History of humanity shows conflict, innovation that led to dominance

McClatchy NewspapersDecember 15, 2012 

"Mankind: The Story of Us All" by Pamela D. Toler.

  • Nonfiction Mankind: The Story of Us All Pamela D. Toler Running Press, 448 pages

In “Mankind: The Story of Us All,” Pamela D. Toler introduces us to the connections, over time, that led to our domination of the planet. It’s a vast task that she does well.

A companion book to the History Channel’s television series “Mankind,” this book provides enough depth to help readers understand what is being said but not to leave them bored. From the start, Toler admits that even scientists are still in conflict about some basic facts.

“There may have been up to one hundred hominid species that coexisted in Africa between Lucy’s time (3.5 million years) and the arrival of modern humans around 150,000 BCE. We don’t know how they relate to each other, or which species we can call our direct ancestors, but after much controversy, anthropologists are in generational agreement about two groups of proto-humans with whom they think we have more direct familial connections.”

The first chapter, “Seeds of Change,” covers early man, the creation of tools and the development of hunting. The Neanderthals disappear from Europe while Homo sapiens take over.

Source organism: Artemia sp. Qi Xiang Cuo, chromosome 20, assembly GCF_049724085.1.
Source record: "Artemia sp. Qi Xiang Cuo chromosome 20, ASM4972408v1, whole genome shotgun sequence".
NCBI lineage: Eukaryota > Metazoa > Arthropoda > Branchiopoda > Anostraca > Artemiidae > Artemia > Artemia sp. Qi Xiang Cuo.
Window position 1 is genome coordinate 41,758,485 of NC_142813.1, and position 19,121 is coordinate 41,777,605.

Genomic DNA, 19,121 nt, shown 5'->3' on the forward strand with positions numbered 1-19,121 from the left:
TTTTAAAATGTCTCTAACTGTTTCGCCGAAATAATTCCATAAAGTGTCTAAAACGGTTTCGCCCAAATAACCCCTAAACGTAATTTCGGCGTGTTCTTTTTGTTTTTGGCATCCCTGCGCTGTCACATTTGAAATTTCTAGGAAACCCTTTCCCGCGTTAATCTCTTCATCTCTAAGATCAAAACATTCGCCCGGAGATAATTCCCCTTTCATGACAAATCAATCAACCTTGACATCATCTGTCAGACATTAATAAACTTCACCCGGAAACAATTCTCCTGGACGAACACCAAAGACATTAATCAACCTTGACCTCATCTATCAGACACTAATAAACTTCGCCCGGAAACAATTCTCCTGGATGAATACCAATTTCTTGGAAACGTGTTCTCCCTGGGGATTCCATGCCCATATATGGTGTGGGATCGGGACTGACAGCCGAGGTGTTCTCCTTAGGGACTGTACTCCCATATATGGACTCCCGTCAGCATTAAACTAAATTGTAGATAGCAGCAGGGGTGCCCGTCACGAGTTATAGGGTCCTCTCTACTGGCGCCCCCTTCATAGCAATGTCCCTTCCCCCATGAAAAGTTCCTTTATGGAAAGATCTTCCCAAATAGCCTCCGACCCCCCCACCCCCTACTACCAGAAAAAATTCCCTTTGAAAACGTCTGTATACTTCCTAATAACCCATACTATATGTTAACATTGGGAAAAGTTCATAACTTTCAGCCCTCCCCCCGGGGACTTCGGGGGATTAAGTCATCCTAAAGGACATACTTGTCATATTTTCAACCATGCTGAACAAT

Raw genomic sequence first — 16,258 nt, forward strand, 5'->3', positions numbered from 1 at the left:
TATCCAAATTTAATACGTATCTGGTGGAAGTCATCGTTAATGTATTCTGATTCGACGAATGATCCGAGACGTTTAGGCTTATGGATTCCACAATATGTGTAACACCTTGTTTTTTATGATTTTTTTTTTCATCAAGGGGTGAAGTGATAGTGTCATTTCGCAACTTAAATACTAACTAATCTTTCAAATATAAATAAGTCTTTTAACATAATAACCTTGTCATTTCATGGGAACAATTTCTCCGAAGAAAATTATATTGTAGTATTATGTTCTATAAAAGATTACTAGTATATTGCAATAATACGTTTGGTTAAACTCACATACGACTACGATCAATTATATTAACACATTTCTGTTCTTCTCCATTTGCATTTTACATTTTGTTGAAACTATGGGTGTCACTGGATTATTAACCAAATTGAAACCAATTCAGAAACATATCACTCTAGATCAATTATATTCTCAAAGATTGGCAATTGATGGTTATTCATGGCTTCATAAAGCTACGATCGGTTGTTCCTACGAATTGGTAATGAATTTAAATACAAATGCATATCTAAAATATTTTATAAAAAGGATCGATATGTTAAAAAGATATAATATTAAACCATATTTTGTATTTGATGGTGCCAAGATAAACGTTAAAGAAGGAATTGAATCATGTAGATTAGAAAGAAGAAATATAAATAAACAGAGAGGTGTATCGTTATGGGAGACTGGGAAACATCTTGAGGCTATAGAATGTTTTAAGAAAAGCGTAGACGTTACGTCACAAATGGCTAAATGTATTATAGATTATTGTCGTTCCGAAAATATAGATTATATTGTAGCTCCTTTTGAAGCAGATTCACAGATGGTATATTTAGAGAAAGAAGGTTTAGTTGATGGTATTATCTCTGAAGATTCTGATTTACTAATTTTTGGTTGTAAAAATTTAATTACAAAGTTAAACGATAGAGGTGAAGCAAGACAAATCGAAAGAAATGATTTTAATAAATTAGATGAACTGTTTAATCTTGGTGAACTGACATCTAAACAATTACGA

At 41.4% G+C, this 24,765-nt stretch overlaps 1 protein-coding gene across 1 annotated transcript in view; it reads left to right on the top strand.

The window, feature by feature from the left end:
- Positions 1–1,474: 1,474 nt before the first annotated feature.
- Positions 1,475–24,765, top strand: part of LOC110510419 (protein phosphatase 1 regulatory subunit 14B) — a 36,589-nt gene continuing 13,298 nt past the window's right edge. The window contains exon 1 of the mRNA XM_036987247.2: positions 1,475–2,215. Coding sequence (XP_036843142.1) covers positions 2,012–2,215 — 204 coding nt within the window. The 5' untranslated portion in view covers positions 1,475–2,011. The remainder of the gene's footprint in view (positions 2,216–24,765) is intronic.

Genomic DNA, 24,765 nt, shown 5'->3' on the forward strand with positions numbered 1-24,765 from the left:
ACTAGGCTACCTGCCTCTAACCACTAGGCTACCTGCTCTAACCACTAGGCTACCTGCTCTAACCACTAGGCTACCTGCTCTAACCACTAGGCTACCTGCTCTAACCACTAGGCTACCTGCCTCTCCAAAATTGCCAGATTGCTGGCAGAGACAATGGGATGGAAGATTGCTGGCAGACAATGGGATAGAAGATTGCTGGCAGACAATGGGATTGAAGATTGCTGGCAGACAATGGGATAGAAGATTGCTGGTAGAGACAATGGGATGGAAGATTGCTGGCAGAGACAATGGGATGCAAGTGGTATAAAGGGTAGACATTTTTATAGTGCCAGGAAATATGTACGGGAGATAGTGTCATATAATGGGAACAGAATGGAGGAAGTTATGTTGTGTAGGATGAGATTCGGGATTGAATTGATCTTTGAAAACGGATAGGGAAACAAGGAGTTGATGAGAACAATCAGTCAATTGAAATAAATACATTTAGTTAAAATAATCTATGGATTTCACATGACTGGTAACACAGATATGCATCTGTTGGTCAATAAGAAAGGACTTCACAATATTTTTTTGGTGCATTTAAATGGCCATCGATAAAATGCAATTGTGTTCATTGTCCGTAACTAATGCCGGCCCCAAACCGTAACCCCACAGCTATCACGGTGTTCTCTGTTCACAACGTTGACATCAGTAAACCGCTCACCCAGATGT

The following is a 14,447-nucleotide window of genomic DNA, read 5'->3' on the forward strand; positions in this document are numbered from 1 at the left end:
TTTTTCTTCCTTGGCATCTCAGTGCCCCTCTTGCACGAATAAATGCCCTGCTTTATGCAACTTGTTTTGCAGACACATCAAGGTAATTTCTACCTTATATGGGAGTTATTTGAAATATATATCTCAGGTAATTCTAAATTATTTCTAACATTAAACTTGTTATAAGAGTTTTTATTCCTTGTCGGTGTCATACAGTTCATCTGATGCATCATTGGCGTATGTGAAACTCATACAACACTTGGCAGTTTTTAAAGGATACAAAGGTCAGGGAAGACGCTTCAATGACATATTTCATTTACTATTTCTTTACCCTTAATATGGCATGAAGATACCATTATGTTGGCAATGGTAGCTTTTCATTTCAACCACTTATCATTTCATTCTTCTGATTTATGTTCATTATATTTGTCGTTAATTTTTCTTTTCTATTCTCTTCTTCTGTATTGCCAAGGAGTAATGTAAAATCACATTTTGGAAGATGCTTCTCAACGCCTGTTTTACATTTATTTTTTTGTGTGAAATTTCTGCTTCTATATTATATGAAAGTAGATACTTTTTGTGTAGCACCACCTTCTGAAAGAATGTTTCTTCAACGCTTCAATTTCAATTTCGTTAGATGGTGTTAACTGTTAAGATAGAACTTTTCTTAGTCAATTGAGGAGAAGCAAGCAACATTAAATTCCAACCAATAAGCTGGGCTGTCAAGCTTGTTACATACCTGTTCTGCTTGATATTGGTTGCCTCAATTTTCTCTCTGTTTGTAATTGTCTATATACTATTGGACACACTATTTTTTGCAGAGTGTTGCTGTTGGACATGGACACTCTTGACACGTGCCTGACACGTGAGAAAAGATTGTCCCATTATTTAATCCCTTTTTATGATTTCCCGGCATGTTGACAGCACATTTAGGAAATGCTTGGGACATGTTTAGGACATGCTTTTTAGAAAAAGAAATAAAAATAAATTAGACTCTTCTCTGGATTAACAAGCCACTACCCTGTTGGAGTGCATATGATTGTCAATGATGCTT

The Ice Age arrives and humanity retreats into caves to survive – and to record their existence.

Toler writes, “Paintings and carvings created by Ice Age human give us our only clues about how these ancestors of ours thought. They are also the first examples we have of humans thinking symbolically. Symbolism is the basis of language and every other form of culture.”

In many cases, humanity’s movement is bound up with nature. The weather changes, the ice recedes. People move on, pushing up against other groups who also survived. Kingdom rise, conflicts ensue, slaughter happens. However, there’s more to “Mankind” than just chapters on war and power struggles. Innovations, such as the printing press, change the balance of power in countries as now books can be read by all.

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